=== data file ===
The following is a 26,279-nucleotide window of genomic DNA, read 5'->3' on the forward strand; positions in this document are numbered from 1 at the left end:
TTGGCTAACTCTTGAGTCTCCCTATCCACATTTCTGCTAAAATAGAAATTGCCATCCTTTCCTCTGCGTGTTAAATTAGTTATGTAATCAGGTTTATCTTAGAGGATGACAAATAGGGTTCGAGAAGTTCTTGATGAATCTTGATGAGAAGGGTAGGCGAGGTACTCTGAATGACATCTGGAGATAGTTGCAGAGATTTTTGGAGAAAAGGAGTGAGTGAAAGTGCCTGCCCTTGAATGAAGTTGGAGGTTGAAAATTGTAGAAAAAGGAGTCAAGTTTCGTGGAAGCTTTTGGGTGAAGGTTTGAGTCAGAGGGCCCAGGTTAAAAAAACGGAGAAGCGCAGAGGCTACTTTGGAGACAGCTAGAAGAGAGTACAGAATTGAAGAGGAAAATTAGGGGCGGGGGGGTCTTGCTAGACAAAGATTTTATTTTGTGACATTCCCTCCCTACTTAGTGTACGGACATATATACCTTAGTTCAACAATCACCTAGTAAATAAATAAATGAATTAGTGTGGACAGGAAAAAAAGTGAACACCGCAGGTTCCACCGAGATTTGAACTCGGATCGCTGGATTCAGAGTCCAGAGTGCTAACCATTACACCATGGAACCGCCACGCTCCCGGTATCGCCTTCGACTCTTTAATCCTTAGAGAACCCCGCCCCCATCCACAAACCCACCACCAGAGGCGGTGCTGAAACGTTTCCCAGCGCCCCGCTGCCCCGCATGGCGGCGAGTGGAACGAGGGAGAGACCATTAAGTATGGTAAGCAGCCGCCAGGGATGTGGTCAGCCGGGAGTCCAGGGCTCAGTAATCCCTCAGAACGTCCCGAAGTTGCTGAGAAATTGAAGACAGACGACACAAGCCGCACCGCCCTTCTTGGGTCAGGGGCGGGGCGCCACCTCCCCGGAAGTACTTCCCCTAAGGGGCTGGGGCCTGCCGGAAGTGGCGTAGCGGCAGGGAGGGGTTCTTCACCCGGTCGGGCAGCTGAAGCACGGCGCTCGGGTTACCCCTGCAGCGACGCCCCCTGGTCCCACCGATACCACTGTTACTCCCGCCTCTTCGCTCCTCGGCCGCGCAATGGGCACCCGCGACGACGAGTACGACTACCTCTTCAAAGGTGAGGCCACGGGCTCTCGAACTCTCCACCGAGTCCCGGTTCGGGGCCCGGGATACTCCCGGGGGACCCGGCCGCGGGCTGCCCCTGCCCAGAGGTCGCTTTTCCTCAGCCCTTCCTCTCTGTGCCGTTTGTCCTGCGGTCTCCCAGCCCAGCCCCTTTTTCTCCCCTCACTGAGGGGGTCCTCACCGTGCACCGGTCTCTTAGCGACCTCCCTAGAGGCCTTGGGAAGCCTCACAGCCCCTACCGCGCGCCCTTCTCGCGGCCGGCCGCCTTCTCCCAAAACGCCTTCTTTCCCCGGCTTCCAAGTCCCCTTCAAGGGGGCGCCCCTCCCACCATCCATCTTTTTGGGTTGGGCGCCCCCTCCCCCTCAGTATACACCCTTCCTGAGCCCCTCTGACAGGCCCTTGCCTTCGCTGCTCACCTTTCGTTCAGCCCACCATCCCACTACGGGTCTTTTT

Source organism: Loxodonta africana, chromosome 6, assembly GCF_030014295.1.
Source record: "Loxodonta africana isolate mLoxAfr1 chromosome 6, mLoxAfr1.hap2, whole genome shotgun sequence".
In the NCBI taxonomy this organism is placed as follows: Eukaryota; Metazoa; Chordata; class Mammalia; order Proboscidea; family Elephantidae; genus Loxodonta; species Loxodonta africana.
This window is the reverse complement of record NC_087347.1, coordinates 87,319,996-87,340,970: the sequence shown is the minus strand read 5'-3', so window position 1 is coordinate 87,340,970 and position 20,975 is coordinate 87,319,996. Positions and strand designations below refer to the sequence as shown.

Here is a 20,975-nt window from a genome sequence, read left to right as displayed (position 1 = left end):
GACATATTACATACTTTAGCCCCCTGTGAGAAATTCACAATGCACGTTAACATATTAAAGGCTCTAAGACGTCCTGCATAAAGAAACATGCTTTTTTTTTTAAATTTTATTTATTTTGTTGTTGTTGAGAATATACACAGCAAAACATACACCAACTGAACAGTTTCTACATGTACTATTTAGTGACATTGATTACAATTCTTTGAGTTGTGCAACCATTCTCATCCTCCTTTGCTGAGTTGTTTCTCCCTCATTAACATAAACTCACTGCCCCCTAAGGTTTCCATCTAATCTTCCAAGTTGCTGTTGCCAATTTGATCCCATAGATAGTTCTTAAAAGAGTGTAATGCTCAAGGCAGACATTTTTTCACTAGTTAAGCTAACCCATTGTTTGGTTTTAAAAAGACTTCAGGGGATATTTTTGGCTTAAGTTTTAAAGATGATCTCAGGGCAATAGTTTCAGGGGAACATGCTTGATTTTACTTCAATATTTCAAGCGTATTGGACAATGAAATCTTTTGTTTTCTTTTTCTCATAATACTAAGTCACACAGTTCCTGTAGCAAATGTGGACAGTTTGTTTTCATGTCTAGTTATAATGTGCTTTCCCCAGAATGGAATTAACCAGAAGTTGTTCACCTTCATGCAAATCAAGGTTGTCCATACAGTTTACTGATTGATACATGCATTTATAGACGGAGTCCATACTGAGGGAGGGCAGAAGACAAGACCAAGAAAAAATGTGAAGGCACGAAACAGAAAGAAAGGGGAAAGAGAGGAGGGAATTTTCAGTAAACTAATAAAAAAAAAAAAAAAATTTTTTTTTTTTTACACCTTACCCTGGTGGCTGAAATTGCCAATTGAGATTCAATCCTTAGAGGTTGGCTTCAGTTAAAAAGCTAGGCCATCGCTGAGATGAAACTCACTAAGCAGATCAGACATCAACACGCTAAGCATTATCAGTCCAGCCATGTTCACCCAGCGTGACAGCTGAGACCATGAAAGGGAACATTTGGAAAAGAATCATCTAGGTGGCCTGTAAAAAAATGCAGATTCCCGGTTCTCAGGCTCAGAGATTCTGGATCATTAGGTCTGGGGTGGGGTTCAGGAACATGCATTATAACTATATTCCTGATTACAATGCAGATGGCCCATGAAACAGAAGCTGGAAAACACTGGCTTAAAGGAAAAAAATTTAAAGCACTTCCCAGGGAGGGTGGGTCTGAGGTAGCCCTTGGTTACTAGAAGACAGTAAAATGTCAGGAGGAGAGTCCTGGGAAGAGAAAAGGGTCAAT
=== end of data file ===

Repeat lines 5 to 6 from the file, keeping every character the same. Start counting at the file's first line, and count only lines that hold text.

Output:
In the NCBI taxonomy this organism is placed as follows: Eukaryota; Metazoa; Chordata; class Mammalia; order Proboscidea; family Elephantidae; genus Loxodonta; species Loxodonta africana.
This window is the reverse complement of record NC_087347.1, coordinates 87,319,996-87,340,970: the sequence shown is the minus strand read 5'-3', so window position 1 is coordinate 87,340,970 and position 20,975 is coordinate 87,319,996. Positions and strand designations below refer to the sequence as shown.